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Feyisayo Anjorin

Freelance Director, Afro-Carribean Media Group

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Women in combat?

President Truman's signing of the Women's Armed Services Act gave women permanent status in the army; and President Johnson (in 1967) made it possible for women to advance to top positions.
The issue is not whether women should be soldiers, but whether they should be allowed in combat.

Our society strives for gender equality; qualified women are as brave and effective as their male counterparts and since combat experience is neccessary for advancement, it is discriminatory to exclude women officers. And not forgetting the fact that many women want to serve their country in combat; and if they qualify, it would be unfair to exclude them.

Now, consider men who would work with the women; the natural chivalry and the tendency to protect may cause distraction in battle. Women POWs are in greater danger of being raped; threats or violence against female POWs could become a weapon in the hands of enemy forces, wearing down the resistance of male POWs.

Some believe that most women may not be able to carry the heavy backpack and weapons; and that lowering standards to accomodate more women would diminish the effectiveness of the army.

What do you think?

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  • Dec 10 2012: If it is necessary to send people into combat, then the first priority should be the effectiveness of the combat units.

    Some women in the armed forces consider this an issue of equal opportunity, and it is. IMO, that consideration must be secondary to combat effectiveness. Equal opportunity affects the careers of individuals. A less effective combat unit means needless deaths. So, first, the standards must not be lowered. Second, the effectiveness of mixed sex combat teams needs to be tested in actual combat situations. If mixed sex combat teams are less effective, for any reasons, then they should be banned.

    I have heard stories that Israel has had problems with women in the military. I do not know if these stories are true, but I suspect that their military would gladly share the truth of the matter with the military leadership of their allies.

    In the end, this is about military effectiveness, and the military leaders should be making this decision, not Congress.

    The issue about POWs should not be an issue. Our military should work on the assumption that POWs will tell everything they know, and they should be flexible enough to deal with that situation. The means for prying information from people is far more sophisticated today than when the rules for POWs (name, rank and serial number) were written. Rape is heinous, but if an enemy allows POWs to be raped, those POWs have much worse to fear.
    • Dec 10 2012: I'm also of the opinion that effectiveness is the most important consideration. The frontlines is not the right place to experinment on the abilities of women.
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      Dec 10 2012: barry, Isreal's problem wasn't with the women do being capable it was that the muslim men who surrendered saw that they were surrendering to women they resumed the fight.

      That is a point I wish to pursue. There is a time and place for everything. If I was in command of a unit I would select the best person for the job .... however, as stated above there are tacticle considerations that must be evaluated. If you knew the fight would end today ... or assign women to the front and it will last for two more weeks .... which is the right decision.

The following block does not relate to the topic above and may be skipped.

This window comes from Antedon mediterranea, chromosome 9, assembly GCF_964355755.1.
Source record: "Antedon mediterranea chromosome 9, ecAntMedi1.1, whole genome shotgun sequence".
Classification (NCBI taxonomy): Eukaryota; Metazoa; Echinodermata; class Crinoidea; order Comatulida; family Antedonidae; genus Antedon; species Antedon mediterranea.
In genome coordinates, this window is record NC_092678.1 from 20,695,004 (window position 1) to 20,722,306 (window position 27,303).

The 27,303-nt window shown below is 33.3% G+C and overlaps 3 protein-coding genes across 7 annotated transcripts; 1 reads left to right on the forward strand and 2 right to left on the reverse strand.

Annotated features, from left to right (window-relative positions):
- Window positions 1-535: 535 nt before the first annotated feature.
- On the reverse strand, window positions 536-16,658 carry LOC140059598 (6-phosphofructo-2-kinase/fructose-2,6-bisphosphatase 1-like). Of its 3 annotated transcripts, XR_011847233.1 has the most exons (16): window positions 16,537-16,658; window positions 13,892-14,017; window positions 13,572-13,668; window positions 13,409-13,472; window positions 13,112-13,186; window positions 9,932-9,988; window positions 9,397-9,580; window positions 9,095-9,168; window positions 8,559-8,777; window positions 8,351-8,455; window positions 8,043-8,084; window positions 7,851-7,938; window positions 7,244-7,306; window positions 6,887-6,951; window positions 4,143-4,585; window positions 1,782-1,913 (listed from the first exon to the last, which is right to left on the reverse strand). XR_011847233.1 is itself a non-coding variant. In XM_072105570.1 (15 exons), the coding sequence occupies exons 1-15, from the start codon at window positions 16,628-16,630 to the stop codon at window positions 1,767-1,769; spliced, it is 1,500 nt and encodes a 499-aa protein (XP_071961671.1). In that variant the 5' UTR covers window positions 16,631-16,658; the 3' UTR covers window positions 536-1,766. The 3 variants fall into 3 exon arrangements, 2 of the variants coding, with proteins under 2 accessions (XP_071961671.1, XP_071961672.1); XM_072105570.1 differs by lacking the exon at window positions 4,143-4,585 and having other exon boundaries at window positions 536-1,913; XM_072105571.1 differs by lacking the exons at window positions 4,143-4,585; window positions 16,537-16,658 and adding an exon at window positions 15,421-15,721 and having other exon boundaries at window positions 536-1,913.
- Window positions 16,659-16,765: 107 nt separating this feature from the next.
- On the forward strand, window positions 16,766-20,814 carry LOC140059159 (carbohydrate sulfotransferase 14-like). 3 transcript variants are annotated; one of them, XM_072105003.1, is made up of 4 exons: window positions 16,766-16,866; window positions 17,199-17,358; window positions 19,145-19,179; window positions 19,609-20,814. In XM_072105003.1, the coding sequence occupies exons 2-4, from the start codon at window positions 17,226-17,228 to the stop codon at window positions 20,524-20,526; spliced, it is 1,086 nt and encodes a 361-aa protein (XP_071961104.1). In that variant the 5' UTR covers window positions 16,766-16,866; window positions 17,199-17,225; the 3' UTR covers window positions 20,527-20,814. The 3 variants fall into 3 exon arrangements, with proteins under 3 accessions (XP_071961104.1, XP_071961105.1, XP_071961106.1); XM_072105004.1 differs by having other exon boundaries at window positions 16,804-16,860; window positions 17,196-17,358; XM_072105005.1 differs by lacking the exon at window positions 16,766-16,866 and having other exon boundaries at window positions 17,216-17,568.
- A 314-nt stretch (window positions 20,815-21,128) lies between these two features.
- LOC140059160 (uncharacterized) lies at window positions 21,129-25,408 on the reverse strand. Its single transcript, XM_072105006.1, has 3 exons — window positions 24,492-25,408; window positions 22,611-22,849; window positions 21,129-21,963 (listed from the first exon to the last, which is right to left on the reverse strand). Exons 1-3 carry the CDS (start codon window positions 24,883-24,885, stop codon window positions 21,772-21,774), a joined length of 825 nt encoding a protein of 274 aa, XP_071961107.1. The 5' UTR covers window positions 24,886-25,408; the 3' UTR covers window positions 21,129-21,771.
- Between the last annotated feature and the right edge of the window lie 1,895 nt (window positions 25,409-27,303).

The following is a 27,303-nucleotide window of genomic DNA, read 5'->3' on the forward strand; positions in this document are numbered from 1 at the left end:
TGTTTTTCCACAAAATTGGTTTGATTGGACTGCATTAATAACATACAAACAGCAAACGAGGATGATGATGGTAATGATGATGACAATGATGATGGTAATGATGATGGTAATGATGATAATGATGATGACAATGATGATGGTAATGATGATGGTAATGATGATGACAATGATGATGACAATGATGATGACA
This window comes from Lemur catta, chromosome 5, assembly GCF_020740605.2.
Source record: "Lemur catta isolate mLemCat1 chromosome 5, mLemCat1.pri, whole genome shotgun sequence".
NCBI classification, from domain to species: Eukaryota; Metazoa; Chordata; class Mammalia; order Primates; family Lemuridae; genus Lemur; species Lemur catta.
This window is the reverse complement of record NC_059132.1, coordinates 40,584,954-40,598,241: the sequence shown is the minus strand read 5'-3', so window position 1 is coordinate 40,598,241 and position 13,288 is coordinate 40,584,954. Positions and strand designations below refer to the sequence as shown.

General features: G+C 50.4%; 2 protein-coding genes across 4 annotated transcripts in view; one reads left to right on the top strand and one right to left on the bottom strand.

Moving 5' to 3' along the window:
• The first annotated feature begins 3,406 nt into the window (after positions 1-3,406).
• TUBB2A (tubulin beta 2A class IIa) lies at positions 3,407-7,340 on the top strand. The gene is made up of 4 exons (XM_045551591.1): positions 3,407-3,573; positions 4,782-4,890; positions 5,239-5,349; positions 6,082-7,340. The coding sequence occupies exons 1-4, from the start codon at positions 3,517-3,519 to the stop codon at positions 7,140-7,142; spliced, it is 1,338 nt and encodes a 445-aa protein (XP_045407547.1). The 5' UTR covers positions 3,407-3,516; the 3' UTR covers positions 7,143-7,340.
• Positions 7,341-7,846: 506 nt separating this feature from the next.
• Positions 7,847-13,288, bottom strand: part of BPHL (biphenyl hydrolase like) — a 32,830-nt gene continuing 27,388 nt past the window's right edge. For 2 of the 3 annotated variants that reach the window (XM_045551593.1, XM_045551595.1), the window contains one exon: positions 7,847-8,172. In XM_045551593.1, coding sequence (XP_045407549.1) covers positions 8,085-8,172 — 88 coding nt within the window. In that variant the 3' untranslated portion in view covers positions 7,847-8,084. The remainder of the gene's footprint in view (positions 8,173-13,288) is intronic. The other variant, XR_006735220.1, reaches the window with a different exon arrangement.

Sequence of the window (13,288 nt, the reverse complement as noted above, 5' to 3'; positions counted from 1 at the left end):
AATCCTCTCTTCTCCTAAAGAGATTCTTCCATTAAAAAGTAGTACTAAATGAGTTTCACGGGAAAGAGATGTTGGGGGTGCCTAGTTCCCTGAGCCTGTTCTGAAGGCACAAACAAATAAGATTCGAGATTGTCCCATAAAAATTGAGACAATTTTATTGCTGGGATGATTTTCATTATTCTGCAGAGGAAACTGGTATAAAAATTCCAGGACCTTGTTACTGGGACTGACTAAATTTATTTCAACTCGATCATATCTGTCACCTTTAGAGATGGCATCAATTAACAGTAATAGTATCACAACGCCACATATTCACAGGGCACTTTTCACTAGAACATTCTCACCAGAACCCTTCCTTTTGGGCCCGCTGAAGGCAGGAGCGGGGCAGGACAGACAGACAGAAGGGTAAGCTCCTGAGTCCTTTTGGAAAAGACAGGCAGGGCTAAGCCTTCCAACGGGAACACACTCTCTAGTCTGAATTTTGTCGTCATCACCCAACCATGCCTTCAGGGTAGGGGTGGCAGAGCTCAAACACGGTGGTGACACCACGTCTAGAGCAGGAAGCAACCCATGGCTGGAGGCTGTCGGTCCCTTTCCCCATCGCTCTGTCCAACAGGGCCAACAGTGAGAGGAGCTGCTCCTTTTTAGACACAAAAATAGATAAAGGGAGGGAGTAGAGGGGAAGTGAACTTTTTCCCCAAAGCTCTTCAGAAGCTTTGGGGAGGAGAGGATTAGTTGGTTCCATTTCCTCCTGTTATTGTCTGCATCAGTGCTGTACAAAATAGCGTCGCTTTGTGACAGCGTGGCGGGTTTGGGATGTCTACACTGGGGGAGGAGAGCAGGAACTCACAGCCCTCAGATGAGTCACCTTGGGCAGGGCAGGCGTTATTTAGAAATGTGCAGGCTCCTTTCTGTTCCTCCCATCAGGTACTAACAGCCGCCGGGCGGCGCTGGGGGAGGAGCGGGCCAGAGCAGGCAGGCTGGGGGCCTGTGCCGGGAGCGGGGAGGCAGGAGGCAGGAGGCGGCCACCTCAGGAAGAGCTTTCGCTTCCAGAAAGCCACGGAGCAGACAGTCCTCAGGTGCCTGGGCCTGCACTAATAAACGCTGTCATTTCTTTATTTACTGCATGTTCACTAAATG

When I was in the service there were women that could do my job with no problem .. I learned from them.

      This is a military decision and further a commanders decision based on the situation and the most effective means of engagement. Most of the women in the service I knew understood that.

      Women assigned to the unit is one thing but any non-waiverable orders verge on stupidity and put all unit members in harms way.
      • Dec 12 2012: So if you were fighting agaisnt white supremacists you would remove all black soldiers from your unti and if you were fighting against Islamists you would remove the Jews from your unit? Are you really going to let the enemy dictate who can and cannot serve in your unit? If so, what's the point of fighting the war in the first place (you've already handed them victory)?

        @below

        It doesn't matter who does the selecting, you seem to advocate that military commanders be given enough leeway to discriminate against soldiers based on the wishes of the enemy, that's why it's a valid question to ask what you would do if you were a commander.

        I sure hope most commanders understand that a tactical victory is pointless when you've given in to the demands of the enemy (of course the enemies surrenders easily when they've already accomplished what they were fighting for, the reasons for the war in the first place, a good commander would recognize that and know he lost the war even though he won the battle).
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          Dec 12 2012: You have taken this outside of where I suggested. It should be the on site commander who makes decisions of who he places where. The example given was when Jewish women told muslim men who were surrendering to give up their weapons and come forward ... this was a problem. It was never suggested that I would remove anyone for any reason. I simply suggested that commanders could assess a situation far better than a politician. Each has a job to do and we should let them do what their training has prepared them for.

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